Hot weather makes us thirsty, and more prone to dehydration, but did you know what you drink to quench that thirst and replace fluids may cause kidney stones?
What Are Kidney Stones?
Kidney stones are mineral salts that accumulate in the urinary tract. When these substances crystalize and lump together, stones begin to form. As the stones increase in size, they begin to block urinary flow and lodge in the tube leading from the kidney to the bladder.
Indications are severe pain in the back, lower abdomen, or groin, which may also be accompanied by fever, chills, or flu-like symptoms. Urination may be painful, or more frequent than usual. Urine may appear cloudy or bloody.
What Causes Kidney Stones?
- Dehydration occurs more frequently during hot weather conditions. Dehydration can lead to kidney stones and is most common in the southeastern U.S., referred to in the medical profession as the “Stone Belt.”
- Magnesium deficiency may be the second leading cause of their formation.
- Drinking lots of sweet tea, punch, sodas, and other sugar-sweetened beverages during hot, humid weather may increase the chances of developing them as it interferes with magnesium absorption.
- Excessive alcohol and caffeine consumption is not only dehydrating to the body but decreases magnesium absorption, which can exacerbate kidney stones.
- A diet high in oxalates—found in almonds, spinach, black tea, cocoa, chard, and rhubarb—increase the risks.
- There is conflicting information about the regular consumption of grapefruit juice leading to the formation of kidney stones. If you’re prone to developing kidney stones, you may want to avoid drinking it on a regular basis. In The Country Doctor Handbook, the editors of FC&A Medical Publishing advise that “grapefruit juice actually increases your risk by as much as 44%. Researchers aren’t sure why, but they suspect that grapefruit juice might increase your body’s absorption of oxalate from other foods.”
- Refined sugar consumption may lead to the formation of stones.
- Studies show regular intake of antacids and synthetic calcium supplements can increase your risk by 20%.
- Diets high in animal protein, especially processed red meats, increase the likelihood of developing kidney stones.
- Heredity may be a factor as some people have a tendency to absorb more calcium than others. If you have a history of kidney stones in your family, talk to your doctor.
Preventing and Dissolving Kidney Stones
Even in the hottest climates, kidney stones can most likely be avoided by following these dietary and lifestyle recommendations:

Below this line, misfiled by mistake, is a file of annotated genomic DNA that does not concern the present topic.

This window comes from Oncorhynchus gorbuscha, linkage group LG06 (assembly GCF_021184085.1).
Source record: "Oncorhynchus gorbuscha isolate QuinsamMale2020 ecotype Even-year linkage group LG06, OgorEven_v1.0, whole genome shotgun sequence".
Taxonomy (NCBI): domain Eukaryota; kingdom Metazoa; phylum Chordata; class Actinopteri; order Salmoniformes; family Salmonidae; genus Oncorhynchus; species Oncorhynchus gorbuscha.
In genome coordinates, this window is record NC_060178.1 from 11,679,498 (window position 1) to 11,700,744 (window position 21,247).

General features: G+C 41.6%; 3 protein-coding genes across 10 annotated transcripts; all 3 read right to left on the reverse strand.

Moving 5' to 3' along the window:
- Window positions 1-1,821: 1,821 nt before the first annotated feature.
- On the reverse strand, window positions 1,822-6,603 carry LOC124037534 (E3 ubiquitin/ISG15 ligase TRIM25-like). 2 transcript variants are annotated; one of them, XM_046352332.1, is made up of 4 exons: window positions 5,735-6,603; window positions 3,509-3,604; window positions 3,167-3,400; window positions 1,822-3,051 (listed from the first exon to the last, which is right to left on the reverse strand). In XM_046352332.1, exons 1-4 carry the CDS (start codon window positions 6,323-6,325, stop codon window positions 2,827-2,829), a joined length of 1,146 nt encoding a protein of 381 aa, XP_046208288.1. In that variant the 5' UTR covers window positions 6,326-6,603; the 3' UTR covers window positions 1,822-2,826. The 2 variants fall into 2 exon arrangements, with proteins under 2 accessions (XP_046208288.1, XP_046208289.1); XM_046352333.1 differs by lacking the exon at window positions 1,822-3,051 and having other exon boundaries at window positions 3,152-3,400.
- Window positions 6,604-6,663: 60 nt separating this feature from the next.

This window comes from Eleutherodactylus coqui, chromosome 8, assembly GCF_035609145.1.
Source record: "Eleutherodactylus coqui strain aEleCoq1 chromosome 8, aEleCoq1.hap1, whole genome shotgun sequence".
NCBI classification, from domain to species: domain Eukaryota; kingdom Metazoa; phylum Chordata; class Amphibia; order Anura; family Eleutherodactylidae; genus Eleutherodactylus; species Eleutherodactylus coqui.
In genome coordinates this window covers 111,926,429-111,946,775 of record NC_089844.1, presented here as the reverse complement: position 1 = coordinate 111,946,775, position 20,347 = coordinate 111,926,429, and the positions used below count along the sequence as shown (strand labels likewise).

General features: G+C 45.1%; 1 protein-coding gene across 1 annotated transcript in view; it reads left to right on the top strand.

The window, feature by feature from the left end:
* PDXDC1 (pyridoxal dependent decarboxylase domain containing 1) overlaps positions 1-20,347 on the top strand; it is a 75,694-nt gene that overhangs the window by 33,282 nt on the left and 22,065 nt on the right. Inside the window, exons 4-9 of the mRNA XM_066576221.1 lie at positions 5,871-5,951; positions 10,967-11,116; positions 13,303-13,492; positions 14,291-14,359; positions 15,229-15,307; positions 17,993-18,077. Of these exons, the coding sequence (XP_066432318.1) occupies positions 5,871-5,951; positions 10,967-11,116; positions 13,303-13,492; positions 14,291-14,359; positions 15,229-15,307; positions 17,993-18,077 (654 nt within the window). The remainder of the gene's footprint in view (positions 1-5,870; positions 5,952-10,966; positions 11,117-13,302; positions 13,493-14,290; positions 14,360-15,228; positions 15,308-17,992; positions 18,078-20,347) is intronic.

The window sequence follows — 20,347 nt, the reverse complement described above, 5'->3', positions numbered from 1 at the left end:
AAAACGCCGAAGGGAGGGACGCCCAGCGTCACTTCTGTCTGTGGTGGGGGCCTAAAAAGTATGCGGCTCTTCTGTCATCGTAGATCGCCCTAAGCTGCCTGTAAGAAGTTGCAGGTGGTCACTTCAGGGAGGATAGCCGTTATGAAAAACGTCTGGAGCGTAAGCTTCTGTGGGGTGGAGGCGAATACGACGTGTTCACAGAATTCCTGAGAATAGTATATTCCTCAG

- Drink more water. People who drink the most water are more likely to avoid stones from forming, according to a Harvard study. Instead of increasing your intake of sweet tea, milk, or fruit juice, drink water, especially when spending time outdoors this summer. Drinking adequate amounts of water not only prevents dehydration and heat exhaustion but dilutes the urine and prevents minerals and salts from concentrating and forming painful kidney stones.
- Drink lemon water. Squeeze the juice of a fresh lemon or add a drop or two of therapeutic food-grade grade lemon essential oil into a glass of water and drink daily. For pain relief, squeeze one-half of a fresh lemon into an 8-ounce glass of water and drink every half hour until the pain eases.
- Drink apple cider vinegar and water. For prevention, stir 2 teaspoons organic apple cider vinegar into an 8-ounce glass of water and drink. Repeat several times throughout the day to dissolve kidney stones.
- One beer or glass of wine daily was found to prevent kidney stone formation, according to a Harvard study as these beverages dilute the urine and increase the frequency of urination. However, due to the vast health and social problems associated with excessive alcohol consumption, don’t start drinking alcohol for possible health benefits.
- Consume magnesium-rich foods to avoid deficiency and formation of kidney stones. Foods rich in magnesium include apples, avocados, bananas, brown rice, cantaloupe, garlic, green leafy vegetables, lemons, peaches, salmon, wheat, and whole grains.
- Adequate intake of foods rich in vitamin B6 may help prevent oxalate kidney stones. Foods richest in vitamin B6 include eggs, carrots, brewer’s yeast, chicken, fish, meat, peas, sunflower seeds, walnuts, wheat germ, and alfalfa.
- Supplements to the rescue! Phyllis Balch, CNC, author of Prescription for Nutritional Healing: The A to Z Guide to Supplements recommends, “along with vitamin B6 (pyridoxine), magnesium helps to reduce and dissolve calcium phosphate kidney stones, and may prevent calcium-oxalate kidney stones.”
- Exercise and stay active! A sedentary lifestyle causes high levels of calcium to build up in the bloodstream. Exercise helps pull calcium from the blood into the bones. If you sweat a lot during exercise, be sure to drink plenty of water to replace lost fluids.
- Prevention by diet. Avoid eating processed foods, refined sugar, and carbonated soft drinks. Limit animal protein, calcium, and sodium consumption. Eat plenty of vegetables low in oxalates. Eat plenty of dietary fiber and drink quality, natural spring water.
Important Note: This article is for general, educational purposes only and is not intended to take the place of the advice of your health care professional. If you continue to experience kidney stones symptoms after following any of these suggestions or are in acute pain, seek medical attention immediately.
Deborah Tukua is a natural living, healthy lifestyle writer and author of 7 non-fiction books, including Pearls of Garden Wisdom: Time-Saving Tips and Techniques from a Country Home, Pearls of Country Wisdom: Hints from a Small Town on Keeping Garden and Home, and Naturally Sweet Blender Treats. Tukua has been a writer for the Farmers' Almanac since 2004.